THE UNEXPECTED love story of a Shoreham flight instructor and married woman will be recounted through verse in a poetry evening at Shoreham Airport.
During the roaring 1920s FG Miles and Maxine ‘Blossom’ Forbes-Robertson met at Shoreham Airport, where Maxine and her then husband were members.
Fred, born in 1901 in Worthing, and Blossom, born in 1903 in London, are said to have fallen for each other ‘pretty quickly and pretty heavily’ and eventually got married after Maxine divorced.
From there, they began a new life designing and building light aeroplanes.
This dramatic love story proved to be the inspiration for London-based poet Michael Bartholomew-Biggs, 69, whose new collection Fred and Blossom will be heard at Shoreham Airport in October.
Michael, a poet for more than 25 years, is currently the poetry editor of on-line magazine London Grip.
His poetry traces Fred and Blossom’s turbulent life and how love and love of the skies shaped their future. The couple’s aircraft designs became popular and they became well-known figures in the affluent and glitzy world of light aviation in the 1930s.
They were also commercially successful but after the second world war their firm ran into financial difficulties and had to shut down.
Michael said: “Fred and Blossom’s story gives me ample opportunity to write poetry about two things that often inspire me, namely, human relationships and the unexpected.
“Fred and Blossom were two remarkable people and their romance was eventful and dramatic. It was also quite unexpected since Blossom came from London society while Fred’s origins were relatively humble (his father ran a laundry). I have found material for poetry in the flair and persistence they showed in establishing a successful business and also in the range of famous and colourful characters they encountered.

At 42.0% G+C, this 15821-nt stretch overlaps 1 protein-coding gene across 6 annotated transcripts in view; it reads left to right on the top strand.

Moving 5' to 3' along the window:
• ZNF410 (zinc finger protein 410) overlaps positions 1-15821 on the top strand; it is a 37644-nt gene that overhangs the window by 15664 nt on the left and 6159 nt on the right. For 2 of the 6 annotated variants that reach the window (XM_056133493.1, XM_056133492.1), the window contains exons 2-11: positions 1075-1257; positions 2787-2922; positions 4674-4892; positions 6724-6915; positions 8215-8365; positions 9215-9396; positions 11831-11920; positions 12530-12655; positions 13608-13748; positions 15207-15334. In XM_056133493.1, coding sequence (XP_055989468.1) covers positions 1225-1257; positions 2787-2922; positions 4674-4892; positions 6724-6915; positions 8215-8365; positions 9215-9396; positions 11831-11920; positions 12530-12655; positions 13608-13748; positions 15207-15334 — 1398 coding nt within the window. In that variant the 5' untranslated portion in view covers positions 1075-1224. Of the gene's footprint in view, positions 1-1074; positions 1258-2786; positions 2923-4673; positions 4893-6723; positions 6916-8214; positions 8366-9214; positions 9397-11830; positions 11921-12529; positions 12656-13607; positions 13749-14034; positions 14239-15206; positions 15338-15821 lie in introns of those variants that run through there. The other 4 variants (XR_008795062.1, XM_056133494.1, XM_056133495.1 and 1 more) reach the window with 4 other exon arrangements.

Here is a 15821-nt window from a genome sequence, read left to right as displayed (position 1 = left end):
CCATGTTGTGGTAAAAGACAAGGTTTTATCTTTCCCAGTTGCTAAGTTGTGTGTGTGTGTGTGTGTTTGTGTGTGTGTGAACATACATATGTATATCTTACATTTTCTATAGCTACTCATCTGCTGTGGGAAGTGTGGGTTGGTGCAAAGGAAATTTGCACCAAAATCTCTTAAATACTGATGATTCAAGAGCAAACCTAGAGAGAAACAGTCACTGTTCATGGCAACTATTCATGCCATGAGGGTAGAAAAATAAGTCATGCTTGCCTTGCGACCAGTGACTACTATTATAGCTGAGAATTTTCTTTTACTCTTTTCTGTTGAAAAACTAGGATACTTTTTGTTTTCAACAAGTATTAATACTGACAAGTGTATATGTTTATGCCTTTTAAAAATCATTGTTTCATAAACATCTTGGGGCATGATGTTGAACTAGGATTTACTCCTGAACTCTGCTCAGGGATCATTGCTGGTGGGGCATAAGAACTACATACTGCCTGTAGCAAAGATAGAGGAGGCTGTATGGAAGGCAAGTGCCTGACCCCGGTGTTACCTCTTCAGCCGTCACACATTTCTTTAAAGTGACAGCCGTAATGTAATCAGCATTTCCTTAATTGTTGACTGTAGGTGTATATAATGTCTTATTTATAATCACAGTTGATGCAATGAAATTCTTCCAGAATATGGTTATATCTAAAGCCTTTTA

“Poems in the book also touch on the turbulent history of the 1930s, the Spanish Civil War, the rise of Stalinism in Russia and, of course, the build-up towards World War Two. Finally, there are also some light-hearted poetic narratives about early airline travel and the songs, books and wireless broadcasts of the period.”
Mike is now retired but draws comparisons between his career as a mathematician in the aircraft industry and enjoyment of poetry. He said: “People are sometimes surprised that I have combined poetry and mathematics, but I have found that the two disciplines have a lot in common. For instance, they both encourage brevity, abstraction and generalisation.”
The poetry reading will be on Tuesday, October 15, at 7pm. The event is free but RSVP to firstname.lastname@example.org.